504: Legal Hacks
Title text: It's totally a reasonable modern analogue. Jefferson would have been all about crypto.
Megan notices that an Internet Service Provider (ISP) is blocking access to some webpages. Cueball is thankful that cryptology offers a way around such censorship. Encryption, sometimes called "cryptography," or "crypto" for short, is the art of transmitting messages that can only be read by the intended receiver(s) by using mathematical techniques to systematically re-arrange the data in the message. For example, if each letter of the alphabet has a number assigned to it (A = 1, B = 2, C = 3), and so on, and the person receiving your message already knows a nice long, hard-to-guess number (say, the exact latitude-and-longitude coordinates of the treehouse you used to play in as kids), then you can 'rotate' or 'shuffle' each of the letters in your message by the digits of your hard-to-guess number so that only someone who knows that number will be able to decode the message.
One popular and effective way to encrypt messages is called "RSA," after the last initials of the three cryptographers who invented it. The RSA technique relies on the fact that it is much easier to multiply two medium-sized numbers together than it is to factor a large number back into two medium numbers. For example, given the numbers 13 and 17, most middle schoolers can figure out that 13 * 17 = 221, but given only the number 253, it is much harder to figure out what numbers can be multiplied together to arrive there. This principle holds (and intensifies) as numbers get larger, so that a number with 600 digits (or a phrase with 400 letters) can be used to make a code virtually unbreakable with present technology.
Being able to share unbreakable codes and decrypt other people's codes gives countries a military advantage - for example, in World War II, the Americans and British were often able to figure out where a German attack would be coming and send reinforcements there, because they had cracked the German codes. Because of this, the United States government initially tried to keep the mathematical details of the RSA technique inside the country by classifying the techniques as a weapon. It is a crime to share certain kinds of weapons technology with other countries without permission. Amateur and professional cryptographers, angry about the attempt to restrict their work, lobbied the government to change the rule and stop treating cryptography as a weapon, in part so that they could continue to collaborate with colleagues overseas, and in part because they wanted the ability to pass secret messages that the government could not easily decrypt.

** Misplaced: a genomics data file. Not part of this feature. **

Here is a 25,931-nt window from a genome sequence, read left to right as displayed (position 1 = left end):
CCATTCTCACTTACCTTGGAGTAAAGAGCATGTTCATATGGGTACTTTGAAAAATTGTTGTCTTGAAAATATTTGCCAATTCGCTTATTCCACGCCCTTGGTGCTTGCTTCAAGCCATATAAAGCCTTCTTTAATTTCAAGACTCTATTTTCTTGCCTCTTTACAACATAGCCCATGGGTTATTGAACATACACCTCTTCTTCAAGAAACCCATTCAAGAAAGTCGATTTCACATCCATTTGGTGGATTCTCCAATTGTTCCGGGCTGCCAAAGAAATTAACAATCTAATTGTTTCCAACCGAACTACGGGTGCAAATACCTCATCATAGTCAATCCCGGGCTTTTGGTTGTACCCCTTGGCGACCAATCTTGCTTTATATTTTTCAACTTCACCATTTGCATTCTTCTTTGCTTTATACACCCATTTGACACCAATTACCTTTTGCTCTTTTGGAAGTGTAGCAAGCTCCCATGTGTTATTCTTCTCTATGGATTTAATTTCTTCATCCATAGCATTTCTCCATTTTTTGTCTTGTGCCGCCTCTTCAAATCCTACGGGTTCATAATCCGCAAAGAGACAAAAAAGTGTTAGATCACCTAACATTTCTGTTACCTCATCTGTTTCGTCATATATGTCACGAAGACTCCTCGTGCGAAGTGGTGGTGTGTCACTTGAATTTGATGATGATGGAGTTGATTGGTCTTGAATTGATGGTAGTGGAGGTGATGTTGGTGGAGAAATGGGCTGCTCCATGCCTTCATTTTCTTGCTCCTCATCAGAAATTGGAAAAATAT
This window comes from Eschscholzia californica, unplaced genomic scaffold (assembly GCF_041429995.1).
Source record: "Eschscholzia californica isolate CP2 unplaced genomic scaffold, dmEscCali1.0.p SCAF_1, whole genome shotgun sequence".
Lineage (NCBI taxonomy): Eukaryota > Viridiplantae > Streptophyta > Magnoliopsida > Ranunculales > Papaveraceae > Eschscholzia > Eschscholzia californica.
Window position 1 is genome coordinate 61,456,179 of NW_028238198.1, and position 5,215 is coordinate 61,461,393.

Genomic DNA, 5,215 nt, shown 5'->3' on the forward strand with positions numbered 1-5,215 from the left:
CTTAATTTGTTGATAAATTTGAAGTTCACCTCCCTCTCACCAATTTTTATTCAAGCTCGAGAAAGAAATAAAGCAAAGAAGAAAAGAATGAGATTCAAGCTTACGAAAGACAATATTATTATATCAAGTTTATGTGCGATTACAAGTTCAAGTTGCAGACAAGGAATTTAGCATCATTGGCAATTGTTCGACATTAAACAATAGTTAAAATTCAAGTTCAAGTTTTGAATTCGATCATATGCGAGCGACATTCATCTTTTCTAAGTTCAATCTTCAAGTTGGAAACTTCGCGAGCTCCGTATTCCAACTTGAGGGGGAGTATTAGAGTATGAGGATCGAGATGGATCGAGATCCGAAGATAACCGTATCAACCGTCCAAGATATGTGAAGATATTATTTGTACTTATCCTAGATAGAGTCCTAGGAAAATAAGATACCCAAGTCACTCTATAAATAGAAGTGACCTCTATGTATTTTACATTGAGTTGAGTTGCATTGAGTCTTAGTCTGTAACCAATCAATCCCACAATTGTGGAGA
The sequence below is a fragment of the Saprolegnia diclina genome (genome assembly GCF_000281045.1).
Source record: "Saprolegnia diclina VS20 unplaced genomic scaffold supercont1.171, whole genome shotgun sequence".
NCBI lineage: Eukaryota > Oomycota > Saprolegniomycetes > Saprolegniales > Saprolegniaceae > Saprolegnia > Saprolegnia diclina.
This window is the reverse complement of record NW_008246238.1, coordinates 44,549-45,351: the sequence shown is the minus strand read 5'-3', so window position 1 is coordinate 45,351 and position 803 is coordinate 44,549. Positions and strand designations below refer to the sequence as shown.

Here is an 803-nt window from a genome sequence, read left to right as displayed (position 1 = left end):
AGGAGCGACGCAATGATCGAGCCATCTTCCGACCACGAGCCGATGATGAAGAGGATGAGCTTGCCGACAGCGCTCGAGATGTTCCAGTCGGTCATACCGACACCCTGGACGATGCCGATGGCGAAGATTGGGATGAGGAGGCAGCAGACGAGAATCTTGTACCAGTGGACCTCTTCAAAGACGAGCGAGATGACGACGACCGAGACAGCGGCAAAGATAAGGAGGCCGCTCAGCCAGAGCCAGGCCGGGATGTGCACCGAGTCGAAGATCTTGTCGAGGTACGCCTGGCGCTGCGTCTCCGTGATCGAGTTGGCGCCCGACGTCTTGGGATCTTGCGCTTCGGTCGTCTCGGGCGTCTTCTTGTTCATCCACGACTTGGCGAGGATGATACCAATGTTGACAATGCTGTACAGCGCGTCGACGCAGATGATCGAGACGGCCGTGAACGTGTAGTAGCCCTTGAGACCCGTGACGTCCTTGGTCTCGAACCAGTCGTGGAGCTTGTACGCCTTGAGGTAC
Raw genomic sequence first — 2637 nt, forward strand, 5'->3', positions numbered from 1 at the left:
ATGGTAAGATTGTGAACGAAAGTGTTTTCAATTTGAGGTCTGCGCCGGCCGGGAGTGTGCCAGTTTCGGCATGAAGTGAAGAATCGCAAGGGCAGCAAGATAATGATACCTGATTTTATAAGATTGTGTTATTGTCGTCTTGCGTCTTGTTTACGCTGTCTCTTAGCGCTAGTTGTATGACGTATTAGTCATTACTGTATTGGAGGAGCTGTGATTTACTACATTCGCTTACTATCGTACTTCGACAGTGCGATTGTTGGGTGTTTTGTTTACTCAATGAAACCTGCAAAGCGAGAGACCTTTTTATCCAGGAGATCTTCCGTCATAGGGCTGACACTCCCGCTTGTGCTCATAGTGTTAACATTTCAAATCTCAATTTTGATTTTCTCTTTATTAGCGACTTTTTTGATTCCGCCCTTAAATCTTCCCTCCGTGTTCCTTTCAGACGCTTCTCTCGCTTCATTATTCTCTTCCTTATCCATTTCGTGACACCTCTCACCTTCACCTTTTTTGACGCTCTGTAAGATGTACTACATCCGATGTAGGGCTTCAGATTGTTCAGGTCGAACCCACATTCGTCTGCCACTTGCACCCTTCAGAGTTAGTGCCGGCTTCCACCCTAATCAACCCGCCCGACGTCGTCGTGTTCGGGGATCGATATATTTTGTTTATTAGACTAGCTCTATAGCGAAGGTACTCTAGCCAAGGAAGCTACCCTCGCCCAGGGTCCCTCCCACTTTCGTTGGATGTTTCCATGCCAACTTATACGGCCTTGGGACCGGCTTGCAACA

In the comic, Megan makes the provocative and counter-intuitive point that perhaps the cryptographic community could have best ensured easy access to the RSA technique by *allowing* the government to treat RSA as a weapon, and then, once everyone is certain that RSA is a weapon, invoking the Second Amendment to the United States Constitution, which says that "A well regulated Militia, being necessary to the security of a free State, the right of the people to keep and bear Arms, shall not be infringed." In other words, if RSA were a weapon, perhaps the government would be powerless to stop ordinary people from 'bearing,' i.e., obtaining and using, that weapon.
Cueball is surprised and impressed by this point, and pauses to contemplate Megan's strategy.
The title text claims that this is a reasonable interpretation of the Constitution, because cryptography (a modern weapon) is analogous to muskets and cannons (the weaponry in use in the 1780s, when the Second Amendment was drafted). As evidence for the analogy, the title text points out that Jefferson would have been a big fan of cryptography, which is plausible, because President Thomas Jefferson (the 3rd President of the United States) was an amateur scientist who enjoyed studying a very wide variety of fields (in fact, he invented the Jefferson disk , an encryption device that was quite advanced for its time). The point is somewhat facetious, because it is hard to imagine a modern technique that Jefferson would *not* "be totally into." Also, the mere assertion that an early President would have been a fan of a technique is not very good evidence that the technique would be legally permitted by a particular Amendment.
- [Megan sits at her computer, Cueball standing behind her.]
- Megan: Another ISP's filtering content.
- Cueball: Thank God for Crypto.
- [Cueball stands alone; Megan is presumably off-panel left.]
- Cueball: It wasn't that long ago that RSA was illegal to export. Classified a munition.
- [Megan, sitting in her chair, is looking back towards Cueball, presumably off-panel right.]
- Megan: You know, I think the crypto community took the wrong side in that fight. We should've lobbied to keep it counted as a weapon.
- Cueball: Why?
- [She is now turned around in the chair looking at Cueball, who is in-panel again.]
- Megan: Once they get complacent, we break out the second amendment.
- [Cueball has his hand on his chin, contemplatively.]
- Cueball: ...Damn.
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